Zakayev too stressed the atmosphere of trust established between the two sides. He told RFE/RL that successive rounds of talks to negotiate the text of the treaty and accompanying intergovernmental agreement took place partly in Ingushetia, at the country residence of President Ruslan Aushev (a close ally of Maskhadov), partly in Chechnya, and partly in Russia.
Rybkin did not explain why it took the negotiating teams six months to agree on a peace treaty that comprised just a few sentences. On April 1, 1997, five months after the negotiations got under way, Maskhadov was quoted as telling journalists the talks were deadlocked because the Russian side was attempting to link political and economic issues and objected to the term "peace treaty" as implying that Chechnya was an independent state.
Zakayev explained to RFE/RL's North Caucasus Service that one reason the negotiating process took so long was because Russia refused to recognize the Chechen Declaration of Independence. As Russian law and Chechen law were at odds, Zakayev continued, there was no legal basis on which to structure bilateral relations, and the treaty was therefore intended to serve as such a basis.
'Accomplish The Impossible'
Zakayev said that initially, despite their agreement to "try to accomplish the impossible" and reconcile their conflicting view points, both sides were reluctant to give ground, but that in the end Moscow agreed to recognize Chechen independence, even though the logical next step -- the establishing of formal diplomatic relations -- was never taken.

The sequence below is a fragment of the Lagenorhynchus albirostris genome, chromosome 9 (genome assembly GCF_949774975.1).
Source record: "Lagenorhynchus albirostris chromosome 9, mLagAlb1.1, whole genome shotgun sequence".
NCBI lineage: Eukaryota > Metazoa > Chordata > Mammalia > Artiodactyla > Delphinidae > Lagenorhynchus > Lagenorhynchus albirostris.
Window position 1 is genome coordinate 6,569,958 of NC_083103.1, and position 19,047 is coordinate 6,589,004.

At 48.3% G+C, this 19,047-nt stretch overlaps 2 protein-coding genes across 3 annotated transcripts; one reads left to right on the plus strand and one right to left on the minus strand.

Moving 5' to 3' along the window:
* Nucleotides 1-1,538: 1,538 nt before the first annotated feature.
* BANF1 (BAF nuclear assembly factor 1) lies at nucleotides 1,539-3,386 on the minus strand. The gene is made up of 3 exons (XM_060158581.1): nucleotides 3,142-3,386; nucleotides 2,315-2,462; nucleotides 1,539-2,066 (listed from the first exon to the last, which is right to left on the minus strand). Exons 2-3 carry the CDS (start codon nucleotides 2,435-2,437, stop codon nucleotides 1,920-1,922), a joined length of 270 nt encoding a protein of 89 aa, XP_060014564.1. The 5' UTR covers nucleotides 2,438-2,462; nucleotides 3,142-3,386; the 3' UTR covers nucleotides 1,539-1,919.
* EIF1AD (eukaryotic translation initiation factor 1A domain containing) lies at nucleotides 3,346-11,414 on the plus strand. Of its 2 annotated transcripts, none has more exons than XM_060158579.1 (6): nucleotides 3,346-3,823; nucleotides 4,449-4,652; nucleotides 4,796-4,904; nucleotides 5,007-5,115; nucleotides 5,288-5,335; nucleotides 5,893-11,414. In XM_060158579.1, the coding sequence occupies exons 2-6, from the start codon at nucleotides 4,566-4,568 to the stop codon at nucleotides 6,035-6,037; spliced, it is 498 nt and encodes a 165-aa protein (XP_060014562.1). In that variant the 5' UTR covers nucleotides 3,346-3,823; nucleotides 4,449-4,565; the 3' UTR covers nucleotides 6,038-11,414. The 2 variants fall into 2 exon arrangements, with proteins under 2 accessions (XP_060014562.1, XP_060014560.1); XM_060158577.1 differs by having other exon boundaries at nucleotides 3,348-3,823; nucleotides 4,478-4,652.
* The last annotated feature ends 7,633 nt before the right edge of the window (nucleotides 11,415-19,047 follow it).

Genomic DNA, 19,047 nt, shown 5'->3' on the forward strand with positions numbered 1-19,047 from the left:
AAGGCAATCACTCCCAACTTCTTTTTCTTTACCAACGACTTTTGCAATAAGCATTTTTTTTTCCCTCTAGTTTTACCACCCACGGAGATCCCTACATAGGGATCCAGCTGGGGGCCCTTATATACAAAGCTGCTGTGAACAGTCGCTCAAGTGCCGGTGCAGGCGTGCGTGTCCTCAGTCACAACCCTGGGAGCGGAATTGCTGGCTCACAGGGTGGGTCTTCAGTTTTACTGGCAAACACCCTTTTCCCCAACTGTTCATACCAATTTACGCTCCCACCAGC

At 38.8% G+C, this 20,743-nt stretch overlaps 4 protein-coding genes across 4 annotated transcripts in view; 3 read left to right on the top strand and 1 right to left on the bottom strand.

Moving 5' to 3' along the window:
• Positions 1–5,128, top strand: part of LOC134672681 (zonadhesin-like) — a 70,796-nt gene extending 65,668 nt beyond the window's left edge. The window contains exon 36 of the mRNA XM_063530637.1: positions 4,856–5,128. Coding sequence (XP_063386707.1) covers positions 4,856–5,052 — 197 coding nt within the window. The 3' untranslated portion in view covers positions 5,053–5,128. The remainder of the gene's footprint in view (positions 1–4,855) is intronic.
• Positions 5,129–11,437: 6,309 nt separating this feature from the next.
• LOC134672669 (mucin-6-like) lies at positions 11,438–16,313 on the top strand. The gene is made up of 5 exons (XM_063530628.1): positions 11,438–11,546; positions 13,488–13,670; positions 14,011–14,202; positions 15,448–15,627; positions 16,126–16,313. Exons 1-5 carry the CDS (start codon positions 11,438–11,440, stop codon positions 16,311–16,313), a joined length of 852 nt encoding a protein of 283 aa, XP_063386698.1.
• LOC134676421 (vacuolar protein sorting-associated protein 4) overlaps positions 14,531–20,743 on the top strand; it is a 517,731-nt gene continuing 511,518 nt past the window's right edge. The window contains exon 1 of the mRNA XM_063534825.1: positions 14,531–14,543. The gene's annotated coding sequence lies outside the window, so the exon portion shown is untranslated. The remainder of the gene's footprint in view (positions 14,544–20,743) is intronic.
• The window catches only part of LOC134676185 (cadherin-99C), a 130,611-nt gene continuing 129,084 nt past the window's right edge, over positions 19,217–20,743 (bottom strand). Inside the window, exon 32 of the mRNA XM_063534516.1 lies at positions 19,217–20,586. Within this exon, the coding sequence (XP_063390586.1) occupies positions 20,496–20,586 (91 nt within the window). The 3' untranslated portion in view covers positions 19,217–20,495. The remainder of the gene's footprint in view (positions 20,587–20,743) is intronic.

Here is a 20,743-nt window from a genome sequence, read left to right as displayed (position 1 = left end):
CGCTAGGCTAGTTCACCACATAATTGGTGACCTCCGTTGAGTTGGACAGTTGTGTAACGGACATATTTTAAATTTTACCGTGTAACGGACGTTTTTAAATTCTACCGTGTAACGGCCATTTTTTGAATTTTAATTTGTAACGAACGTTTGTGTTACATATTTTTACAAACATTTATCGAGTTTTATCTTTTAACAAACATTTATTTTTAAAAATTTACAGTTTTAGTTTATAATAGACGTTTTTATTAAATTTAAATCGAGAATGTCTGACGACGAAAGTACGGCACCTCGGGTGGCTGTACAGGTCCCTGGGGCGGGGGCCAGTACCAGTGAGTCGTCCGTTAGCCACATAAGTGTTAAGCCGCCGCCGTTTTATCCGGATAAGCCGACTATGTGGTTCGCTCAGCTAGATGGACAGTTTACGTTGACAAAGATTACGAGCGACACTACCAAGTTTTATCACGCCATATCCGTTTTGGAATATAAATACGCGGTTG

The final document was indeed entitled "Peace Treaty and Principles of Inter-relations." The two sides agreed to abjure forever the use of force or threat of force in resolving disputed issues, and to build bilateral relations "on the generally recognized principles and norms of international law." To that extent, the treaty was a triumph for the Chechen side. The treaty was complemented by a longer (three to four pages) intergovernmental agreement signed the same day by Maskhadov and Russian Prime Minister Viktor Chernomyrdin.
Zakayev, who was present at the signing ceremony together with Maskhadov and Udugov, told RFE/RL's North Caucasus Service that Yeltsin proposed at the last minute altering the planned text, and Maskhadov agreed. Yeltsin, who according to Zakayev disliked Lebed intensely, insisted on striking out from the preamble the words "developing the Khasavyurt accords." That phrase was crossed through in the Russian text -- the one that Yeltsin and Maskhadov signed -- but not in the Chechen translation of the treaty.